According to the U.S. Department of Energy, the typical American family spends over $1,600 a year on home utility bills, and a large portion of that energy is wasted. Not to fear: there are several things you can do each month to conserve energy and reduce the strain on your wallet.
Conduct a Home Energy Audit
An energy audit will show you which areas of your home use the most energy. You can conduct this yourself, contact your local utility or call an independent energy auditor. A comprehensive evaluation should include:
Checking insulation levels
Looking for open fireplace dampers
Searching for holes or cracks around doors, light and plumbing fixtures, and other places where air may leak out.
Ensuring appliances and heating and cooling systems are properly maintained.
Weatherize your home – caulk and weather-strip any doors and windows that leak air.
Install a programmable thermostat that will reduce heating (or turn air conditioning up) at night and when you are not home.
Consider replacing single-pane windows with double-pane; they have coatings that reduce heat loss or gain, depending on the season.
Keep your thermostat under 70 degrees in the winter and a few degrees cooler than the outside temperature in the summer.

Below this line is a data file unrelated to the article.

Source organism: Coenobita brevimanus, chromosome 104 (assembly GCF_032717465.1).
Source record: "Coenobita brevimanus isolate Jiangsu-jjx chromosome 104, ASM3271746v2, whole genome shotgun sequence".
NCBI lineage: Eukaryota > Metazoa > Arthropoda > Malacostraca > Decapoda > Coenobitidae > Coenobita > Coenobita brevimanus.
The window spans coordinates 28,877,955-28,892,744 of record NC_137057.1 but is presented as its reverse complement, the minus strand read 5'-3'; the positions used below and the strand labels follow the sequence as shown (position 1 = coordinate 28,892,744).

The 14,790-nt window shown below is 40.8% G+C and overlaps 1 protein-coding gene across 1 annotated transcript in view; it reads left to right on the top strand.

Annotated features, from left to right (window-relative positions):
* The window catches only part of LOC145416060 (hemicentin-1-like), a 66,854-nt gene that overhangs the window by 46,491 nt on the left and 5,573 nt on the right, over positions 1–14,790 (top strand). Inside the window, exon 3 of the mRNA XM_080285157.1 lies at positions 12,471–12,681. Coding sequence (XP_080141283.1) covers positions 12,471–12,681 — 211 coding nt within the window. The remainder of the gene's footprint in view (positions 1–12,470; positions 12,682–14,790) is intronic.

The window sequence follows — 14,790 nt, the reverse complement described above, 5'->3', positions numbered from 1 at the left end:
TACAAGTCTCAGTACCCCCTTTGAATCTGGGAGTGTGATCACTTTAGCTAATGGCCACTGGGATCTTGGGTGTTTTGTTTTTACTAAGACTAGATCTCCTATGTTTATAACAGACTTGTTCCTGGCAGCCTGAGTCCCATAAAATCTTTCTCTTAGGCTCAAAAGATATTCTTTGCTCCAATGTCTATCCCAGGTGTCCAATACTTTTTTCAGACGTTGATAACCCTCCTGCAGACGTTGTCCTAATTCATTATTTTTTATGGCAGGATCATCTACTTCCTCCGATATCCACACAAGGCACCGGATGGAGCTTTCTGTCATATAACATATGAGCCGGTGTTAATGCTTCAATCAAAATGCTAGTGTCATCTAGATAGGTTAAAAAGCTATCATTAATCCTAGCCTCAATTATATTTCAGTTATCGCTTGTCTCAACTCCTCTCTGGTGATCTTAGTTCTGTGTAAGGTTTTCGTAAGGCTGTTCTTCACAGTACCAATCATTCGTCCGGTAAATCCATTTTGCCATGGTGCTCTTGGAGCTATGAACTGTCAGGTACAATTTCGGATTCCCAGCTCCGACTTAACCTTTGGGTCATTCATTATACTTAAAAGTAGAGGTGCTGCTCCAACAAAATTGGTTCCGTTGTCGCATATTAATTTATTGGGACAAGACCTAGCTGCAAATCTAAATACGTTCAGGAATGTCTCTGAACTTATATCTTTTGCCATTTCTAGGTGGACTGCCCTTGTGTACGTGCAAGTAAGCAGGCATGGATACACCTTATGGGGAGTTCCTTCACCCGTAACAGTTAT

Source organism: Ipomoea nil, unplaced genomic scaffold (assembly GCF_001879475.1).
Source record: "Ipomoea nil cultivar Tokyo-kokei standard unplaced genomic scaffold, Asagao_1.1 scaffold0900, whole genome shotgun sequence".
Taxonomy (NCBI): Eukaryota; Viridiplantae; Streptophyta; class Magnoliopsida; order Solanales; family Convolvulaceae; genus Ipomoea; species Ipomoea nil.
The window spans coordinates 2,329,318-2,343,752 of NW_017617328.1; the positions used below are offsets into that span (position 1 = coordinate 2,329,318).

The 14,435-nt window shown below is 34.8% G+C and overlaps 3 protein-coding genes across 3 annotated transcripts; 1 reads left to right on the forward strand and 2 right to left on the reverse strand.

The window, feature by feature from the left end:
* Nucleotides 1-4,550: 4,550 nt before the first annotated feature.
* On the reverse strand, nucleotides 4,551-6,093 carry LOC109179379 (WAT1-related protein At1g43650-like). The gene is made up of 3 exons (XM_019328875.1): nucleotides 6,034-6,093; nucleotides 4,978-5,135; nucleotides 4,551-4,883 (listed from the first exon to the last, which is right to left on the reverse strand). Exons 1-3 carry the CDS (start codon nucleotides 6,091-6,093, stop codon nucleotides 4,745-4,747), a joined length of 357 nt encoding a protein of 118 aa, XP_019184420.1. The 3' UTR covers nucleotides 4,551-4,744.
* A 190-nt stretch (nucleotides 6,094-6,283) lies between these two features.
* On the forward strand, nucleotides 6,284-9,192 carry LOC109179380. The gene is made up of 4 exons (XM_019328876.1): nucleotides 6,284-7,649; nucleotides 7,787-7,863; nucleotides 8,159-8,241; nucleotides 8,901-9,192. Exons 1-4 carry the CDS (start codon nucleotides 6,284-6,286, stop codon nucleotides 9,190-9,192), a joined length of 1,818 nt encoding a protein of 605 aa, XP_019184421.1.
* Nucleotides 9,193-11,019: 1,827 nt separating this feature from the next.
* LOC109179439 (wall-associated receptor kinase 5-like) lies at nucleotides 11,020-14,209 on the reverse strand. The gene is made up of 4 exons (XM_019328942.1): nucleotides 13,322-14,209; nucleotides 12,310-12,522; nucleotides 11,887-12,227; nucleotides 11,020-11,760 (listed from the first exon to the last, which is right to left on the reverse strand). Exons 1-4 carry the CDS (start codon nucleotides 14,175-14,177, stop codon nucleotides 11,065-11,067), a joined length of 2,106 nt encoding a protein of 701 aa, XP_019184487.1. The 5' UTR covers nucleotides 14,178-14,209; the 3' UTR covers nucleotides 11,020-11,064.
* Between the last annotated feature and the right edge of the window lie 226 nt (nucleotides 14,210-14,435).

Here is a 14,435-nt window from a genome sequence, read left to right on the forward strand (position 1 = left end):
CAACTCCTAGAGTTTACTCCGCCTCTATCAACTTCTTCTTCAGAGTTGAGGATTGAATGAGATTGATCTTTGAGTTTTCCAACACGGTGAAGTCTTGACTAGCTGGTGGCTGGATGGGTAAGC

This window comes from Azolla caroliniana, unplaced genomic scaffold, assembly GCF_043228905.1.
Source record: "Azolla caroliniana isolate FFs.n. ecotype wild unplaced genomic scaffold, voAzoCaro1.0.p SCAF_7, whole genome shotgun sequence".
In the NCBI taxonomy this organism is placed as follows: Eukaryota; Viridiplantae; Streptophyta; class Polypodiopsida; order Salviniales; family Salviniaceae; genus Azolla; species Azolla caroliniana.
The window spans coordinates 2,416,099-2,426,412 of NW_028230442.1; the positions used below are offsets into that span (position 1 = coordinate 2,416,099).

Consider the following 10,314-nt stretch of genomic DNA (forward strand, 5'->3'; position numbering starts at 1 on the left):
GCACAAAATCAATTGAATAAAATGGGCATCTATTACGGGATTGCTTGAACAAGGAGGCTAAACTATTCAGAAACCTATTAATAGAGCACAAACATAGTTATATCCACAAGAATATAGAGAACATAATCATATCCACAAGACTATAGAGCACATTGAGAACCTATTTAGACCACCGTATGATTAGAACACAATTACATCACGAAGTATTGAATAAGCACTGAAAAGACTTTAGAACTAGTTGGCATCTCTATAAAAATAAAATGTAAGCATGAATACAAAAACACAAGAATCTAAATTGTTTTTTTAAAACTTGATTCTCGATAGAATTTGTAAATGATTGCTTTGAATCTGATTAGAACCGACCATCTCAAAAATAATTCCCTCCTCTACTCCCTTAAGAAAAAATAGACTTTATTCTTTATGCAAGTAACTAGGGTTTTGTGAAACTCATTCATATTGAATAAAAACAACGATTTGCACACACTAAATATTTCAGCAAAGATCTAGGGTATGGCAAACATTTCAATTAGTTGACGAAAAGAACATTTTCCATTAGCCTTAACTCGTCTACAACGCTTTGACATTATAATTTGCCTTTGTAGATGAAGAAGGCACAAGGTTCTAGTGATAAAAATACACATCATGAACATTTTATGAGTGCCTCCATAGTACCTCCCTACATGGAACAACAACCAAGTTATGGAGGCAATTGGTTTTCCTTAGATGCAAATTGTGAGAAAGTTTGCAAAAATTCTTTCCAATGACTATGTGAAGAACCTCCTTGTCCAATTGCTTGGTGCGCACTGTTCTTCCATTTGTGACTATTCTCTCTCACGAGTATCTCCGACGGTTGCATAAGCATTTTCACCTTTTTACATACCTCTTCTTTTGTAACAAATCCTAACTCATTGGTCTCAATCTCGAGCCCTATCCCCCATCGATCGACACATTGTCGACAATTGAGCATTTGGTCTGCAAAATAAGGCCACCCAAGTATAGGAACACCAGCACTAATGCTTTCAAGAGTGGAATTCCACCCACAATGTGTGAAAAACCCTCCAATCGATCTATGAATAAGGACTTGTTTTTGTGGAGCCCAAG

Repair leaky faucets immediately.
Use low-flow shower heads.
Insulate your hot-water storage tank and pipes.
Drain a quart of water from your tank every three months to remove sediment (which impedes heat transfer and lowers efficiency).
Lower the hot water heater to 120 degrees.
Take short showers instead of baths.
Wash only full loads of dishes and/or laundry.
Air-dry dishes and line-dry clothes if possible.
There are more options than ever to use renewable energy. When building a new home, orient it to avoid overhead summer sun and to benefit from winter sun in cooler climates. Try a solar pool heating system, which can cut costs for heating swimming pools or hot tubs. Under certain conditions, installing solar cells might be right for you.
Improve gas mileage by:
Avoiding aggressive driving
Observing the speed limit
Removing roof racks or carriers if not used often
Keeping up with maintenance – clean air filters can improve gas mileage by as much as 10 percent.
Ensuring tires are properly inflated and aligned
Using the correct grade of oil